The overall numbers are small--just over 700 people, as this commenter at the corresponding article in the Charlottetown Guardian notes--but it differentiates the province from the other three provinces of Atlantic Canada, all of which have seen population declines of various degrees. This document makes the point that, between 1 July 2007 and 1 July 2008 the Island's population grew by some 1.23%, the highest rate of any Canadian province other than Alberta. The promotion of Prince Edward Island as a place with a more relaxed, hence superior, lifestyle that I
blogged back in December 2007 seems to be working. Certainly the web presence helps direct the curious towards a province with a relatively aggressive immigration policy.

This migration can't necessarily be considered a net plus to the province. Firstly, as a commenter at the Guardian article notes, this doesn't count as a rejuvenating replacement migration.

Let's get something straight here:

The majority of people moving TO this province are retirees - former Islanders returning home after a big career in Ontario or the U.S.

A small minority are immigrants, who, once they come here, use PEI as a stepping stone to move to a larger centre in Canada which has more economic opportunities (and possibly other cultural communities similar to wherever they came from).

PEI is forecast to decrease its school enrollment by 40% (that's PERCENT) by 2015-2020. You think the school closures this spring were painful? Can't wait to see the whining in 5 years time.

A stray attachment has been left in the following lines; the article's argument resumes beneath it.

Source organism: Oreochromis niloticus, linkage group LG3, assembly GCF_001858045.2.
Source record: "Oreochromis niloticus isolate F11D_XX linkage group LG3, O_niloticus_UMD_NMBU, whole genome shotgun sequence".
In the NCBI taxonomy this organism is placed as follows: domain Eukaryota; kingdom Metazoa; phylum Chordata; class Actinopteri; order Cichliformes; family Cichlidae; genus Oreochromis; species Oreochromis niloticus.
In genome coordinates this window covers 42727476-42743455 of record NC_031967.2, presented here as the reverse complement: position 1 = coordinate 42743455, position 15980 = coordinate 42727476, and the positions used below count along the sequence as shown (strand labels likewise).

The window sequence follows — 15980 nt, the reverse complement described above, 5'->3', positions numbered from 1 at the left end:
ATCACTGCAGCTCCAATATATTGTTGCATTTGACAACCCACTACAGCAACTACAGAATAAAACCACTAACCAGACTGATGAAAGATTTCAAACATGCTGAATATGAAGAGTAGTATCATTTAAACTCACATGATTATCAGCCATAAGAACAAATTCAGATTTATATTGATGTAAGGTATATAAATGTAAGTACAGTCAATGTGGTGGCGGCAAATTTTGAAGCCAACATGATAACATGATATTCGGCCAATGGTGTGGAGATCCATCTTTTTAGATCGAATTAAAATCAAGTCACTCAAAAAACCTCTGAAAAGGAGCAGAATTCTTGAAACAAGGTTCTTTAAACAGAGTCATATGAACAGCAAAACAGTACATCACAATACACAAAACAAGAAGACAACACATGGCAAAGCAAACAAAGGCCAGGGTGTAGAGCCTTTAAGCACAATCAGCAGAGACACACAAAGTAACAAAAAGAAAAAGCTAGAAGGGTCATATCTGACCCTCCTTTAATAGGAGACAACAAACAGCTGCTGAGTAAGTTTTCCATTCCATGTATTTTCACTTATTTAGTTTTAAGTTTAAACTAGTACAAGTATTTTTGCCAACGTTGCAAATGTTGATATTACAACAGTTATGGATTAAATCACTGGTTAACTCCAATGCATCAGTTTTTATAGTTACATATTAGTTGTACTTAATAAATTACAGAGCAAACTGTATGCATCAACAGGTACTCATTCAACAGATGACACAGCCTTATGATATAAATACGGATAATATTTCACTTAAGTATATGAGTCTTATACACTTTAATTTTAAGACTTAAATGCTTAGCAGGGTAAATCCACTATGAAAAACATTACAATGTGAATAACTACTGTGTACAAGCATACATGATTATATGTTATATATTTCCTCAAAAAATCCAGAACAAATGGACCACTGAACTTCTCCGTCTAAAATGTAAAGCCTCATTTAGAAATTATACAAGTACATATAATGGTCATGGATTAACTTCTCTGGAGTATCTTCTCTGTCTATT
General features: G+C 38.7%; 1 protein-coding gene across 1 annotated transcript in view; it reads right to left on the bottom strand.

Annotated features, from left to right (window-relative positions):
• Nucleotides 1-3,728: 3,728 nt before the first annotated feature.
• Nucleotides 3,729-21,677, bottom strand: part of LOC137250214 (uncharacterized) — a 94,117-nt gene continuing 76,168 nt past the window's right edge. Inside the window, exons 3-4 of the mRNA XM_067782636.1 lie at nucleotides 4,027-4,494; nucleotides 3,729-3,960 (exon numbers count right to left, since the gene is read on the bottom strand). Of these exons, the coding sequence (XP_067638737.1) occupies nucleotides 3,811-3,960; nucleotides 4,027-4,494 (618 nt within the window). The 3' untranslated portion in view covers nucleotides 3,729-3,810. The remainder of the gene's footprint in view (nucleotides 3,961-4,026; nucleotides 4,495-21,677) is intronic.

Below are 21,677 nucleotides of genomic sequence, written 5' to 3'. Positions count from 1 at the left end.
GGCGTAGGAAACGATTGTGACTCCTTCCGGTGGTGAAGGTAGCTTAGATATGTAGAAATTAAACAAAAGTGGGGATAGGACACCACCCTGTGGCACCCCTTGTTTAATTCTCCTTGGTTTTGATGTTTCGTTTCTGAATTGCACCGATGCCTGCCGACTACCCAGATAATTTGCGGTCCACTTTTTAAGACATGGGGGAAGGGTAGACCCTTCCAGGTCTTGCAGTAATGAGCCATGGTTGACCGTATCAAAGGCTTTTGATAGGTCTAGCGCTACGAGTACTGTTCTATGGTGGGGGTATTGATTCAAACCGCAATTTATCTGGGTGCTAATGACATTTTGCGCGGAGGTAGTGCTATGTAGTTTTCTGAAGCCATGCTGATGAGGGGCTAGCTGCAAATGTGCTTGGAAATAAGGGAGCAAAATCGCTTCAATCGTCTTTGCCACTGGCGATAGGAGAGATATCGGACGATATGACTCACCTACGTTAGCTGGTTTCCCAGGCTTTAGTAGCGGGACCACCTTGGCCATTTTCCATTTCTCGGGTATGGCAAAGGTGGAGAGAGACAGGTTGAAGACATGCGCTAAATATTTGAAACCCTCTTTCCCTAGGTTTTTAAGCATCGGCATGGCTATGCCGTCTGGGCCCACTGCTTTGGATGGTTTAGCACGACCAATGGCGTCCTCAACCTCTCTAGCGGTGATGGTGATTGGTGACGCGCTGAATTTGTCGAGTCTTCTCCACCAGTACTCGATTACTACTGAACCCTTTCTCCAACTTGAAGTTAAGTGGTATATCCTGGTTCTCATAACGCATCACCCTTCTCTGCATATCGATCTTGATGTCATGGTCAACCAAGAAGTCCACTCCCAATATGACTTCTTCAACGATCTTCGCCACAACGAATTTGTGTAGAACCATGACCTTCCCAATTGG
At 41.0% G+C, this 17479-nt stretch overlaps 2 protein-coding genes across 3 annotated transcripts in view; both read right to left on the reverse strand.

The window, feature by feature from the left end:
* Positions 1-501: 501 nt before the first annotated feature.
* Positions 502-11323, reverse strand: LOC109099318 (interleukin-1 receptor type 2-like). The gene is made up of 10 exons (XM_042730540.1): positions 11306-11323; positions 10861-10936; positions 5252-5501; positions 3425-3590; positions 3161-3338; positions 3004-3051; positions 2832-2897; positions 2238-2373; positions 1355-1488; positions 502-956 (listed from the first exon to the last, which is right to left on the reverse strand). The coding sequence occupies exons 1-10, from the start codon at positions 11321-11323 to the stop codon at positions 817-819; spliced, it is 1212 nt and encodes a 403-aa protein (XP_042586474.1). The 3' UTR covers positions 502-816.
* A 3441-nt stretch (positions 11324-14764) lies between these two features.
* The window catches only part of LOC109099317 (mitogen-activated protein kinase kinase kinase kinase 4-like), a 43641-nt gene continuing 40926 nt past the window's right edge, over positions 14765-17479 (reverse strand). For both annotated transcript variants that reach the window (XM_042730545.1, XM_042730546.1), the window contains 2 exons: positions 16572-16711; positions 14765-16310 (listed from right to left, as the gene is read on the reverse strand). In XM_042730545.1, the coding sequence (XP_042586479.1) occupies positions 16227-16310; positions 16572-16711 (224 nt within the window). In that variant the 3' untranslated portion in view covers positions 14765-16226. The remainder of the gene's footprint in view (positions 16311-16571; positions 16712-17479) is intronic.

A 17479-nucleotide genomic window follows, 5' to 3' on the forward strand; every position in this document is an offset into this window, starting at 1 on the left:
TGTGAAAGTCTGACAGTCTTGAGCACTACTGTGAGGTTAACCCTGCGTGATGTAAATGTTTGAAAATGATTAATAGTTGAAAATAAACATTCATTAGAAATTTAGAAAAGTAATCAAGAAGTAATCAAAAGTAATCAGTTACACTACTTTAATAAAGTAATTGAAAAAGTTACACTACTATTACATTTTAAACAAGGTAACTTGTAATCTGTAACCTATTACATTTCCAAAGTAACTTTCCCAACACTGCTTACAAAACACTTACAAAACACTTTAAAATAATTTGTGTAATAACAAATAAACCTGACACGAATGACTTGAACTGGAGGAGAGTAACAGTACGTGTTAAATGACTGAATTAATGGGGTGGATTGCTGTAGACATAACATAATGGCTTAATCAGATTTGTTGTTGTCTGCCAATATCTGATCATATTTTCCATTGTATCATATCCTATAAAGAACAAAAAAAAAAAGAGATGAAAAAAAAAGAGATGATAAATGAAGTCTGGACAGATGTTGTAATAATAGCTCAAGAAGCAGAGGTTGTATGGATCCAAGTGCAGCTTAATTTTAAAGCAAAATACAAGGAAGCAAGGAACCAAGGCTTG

Schools, hospitals, public services - everything is going to be forced to retract.

And at the same time, we're going to be stuck with an ever-increasing number of elderly pensioners requiring more complex health care in a tiny province with a declining tax base.

Secondly, as one of Canada's poorest provinces there isn't necessarily much to keep international migrants from moving to larger centres.

provincial officials are realistic about the province's challenges – long walks on the beach and quick cross-town errands won't offset a past-due mortgage payment. Says Allan Campbell, the Minister of Innovation and Advanced Learning, whose portfolio includes immigration: “PEI is a very attractive option for people. But at the end of the day we all have to eat and pay our bills.”